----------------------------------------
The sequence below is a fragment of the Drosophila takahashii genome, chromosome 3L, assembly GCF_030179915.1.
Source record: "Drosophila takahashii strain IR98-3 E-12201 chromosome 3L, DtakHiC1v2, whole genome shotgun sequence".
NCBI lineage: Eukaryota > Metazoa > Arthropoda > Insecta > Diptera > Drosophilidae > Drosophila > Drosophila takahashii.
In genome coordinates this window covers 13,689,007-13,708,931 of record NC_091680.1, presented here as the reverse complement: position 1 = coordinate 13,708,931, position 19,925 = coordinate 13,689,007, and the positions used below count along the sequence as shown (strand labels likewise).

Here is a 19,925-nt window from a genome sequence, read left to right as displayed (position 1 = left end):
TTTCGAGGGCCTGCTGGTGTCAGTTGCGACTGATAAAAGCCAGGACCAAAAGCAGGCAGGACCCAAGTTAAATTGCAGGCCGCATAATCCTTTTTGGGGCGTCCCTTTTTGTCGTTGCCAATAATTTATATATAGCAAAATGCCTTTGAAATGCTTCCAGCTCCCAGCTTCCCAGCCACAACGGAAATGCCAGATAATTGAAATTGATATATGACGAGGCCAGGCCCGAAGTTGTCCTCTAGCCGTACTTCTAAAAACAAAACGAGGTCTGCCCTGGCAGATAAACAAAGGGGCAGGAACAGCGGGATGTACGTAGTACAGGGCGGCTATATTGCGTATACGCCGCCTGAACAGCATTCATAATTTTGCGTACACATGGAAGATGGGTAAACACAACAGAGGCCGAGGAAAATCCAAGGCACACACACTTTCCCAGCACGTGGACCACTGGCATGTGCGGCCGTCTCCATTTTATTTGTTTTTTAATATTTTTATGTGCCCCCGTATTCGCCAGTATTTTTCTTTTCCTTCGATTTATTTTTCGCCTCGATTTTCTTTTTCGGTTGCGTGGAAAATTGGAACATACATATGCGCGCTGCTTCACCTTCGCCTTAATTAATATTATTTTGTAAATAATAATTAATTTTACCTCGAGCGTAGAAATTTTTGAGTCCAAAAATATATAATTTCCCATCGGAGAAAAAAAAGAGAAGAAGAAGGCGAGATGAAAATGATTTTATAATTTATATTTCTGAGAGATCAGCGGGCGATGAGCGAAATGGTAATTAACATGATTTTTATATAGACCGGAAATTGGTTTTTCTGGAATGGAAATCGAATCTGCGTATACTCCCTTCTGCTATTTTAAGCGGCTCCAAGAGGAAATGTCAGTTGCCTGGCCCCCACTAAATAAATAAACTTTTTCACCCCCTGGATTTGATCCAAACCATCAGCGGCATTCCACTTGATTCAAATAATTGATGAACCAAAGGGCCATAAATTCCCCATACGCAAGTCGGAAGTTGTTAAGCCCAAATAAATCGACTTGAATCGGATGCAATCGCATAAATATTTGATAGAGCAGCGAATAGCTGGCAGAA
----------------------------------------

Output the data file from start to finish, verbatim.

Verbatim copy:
The sequence below is a fragment of the Drosophila takahashii genome, chromosome 3L, assembly GCF_030179915.1.
Source record: "Drosophila takahashii strain IR98-3 E-12201 chromosome 3L, DtakHiC1v2, whole genome shotgun sequence".
NCBI lineage: Eukaryota > Metazoa > Arthropoda > Insecta > Diptera > Drosophilidae > Drosophila > Drosophila takahashii.
In genome coordinates this window covers 13,689,007-13,708,931 of record NC_091680.1, presented here as the reverse complement: position 1 = coordinate 13,708,931, position 19,925 = coordinate 13,689,007, and the positions used below count along the sequence as shown (strand labels likewise).

Here is a 19,925-nt window from a genome sequence, read left to right as displayed (position 1 = left end):
TTTCGAGGGCCTGCTGGTGTCAGTTGCGACTGATAAAAGCCAGGACCAAAAGCAGGCAGGACCCAAGTTAAATTGCAGGCCGCATAATCCTTTTTGGGGCGTCCCTTTTTGTCGTTGCCAATAATTTATATATAGCAAAATGCCTTTGAAATGCTTCCAGCTCCCAGCTTCCCAGCCACAACGGAAATGCCAGATAATTGAAATTGATATATGACGAGGCCAGGCCCGAAGTTGTCCTCTAGCCGTACTTCTAAAAACAAAACGAGGTCTGCCCTGGCAGATAAACAAAGGGGCAGGAACAGCGGGATGTACGTAGTACAGGGCGGCTATATTGCGTATACGCCGCCTGAACAGCATTCATAATTTTGCGTACACATGGAAGATGGGTAAACACAACAGAGGCCGAGGAAAATCCAAGGCACACACACTTTCCCAGCACGTGGACCACTGGCATGTGCGGCCGTCTCCATTTTATTTGTTTTTTAATATTTTTATGTGCCCCCGTATTCGCCAGTATTTTTCTTTTCCTTCGATTTATTTTTCGCCTCGATTTTCTTTTTCGGTTGCGTGGAAAATTGGAACATACATATGCGCGCTGCTTCACCTTCGCCTTAATTAATATTATTTTGTAAATAATAATTAATTTTACCTCGAGCGTAGAAATTTTTGAGTCCAAAAATATATAATTTCCCATCGGAGAAAAAAAAGAGAAGAAGAAGGCGAGATGAAAATGATTTTATAATTTATATTTCTGAGAGATCAGCGGGCGATGAGCGAAATGGTAATTAACATGATTTTTATATAGACCGGAAATTGGTTTTTCTGGAATGGAAATCGAATCTGCGTATACTCCCTTCTGCTATTTTAAGCGGCTCCAAGAGGAAATGTCAGTTGCCTGGCCCCCACTAAATAAATAAACTTTTTCACCCCCTGGATTTGATCCAAACCATCAGCGGCATTCCACTTGATTCAAATAATTGATGAACCAAAGGGCCATAAATTCCCCATACGCAAGTCGGAAGTTGTTAAGCCCAAATAAATCGACTTGAATCGGATGCAATCGCATAAATATTTGATAGAGCAGCGAATAGCTGGCAGAA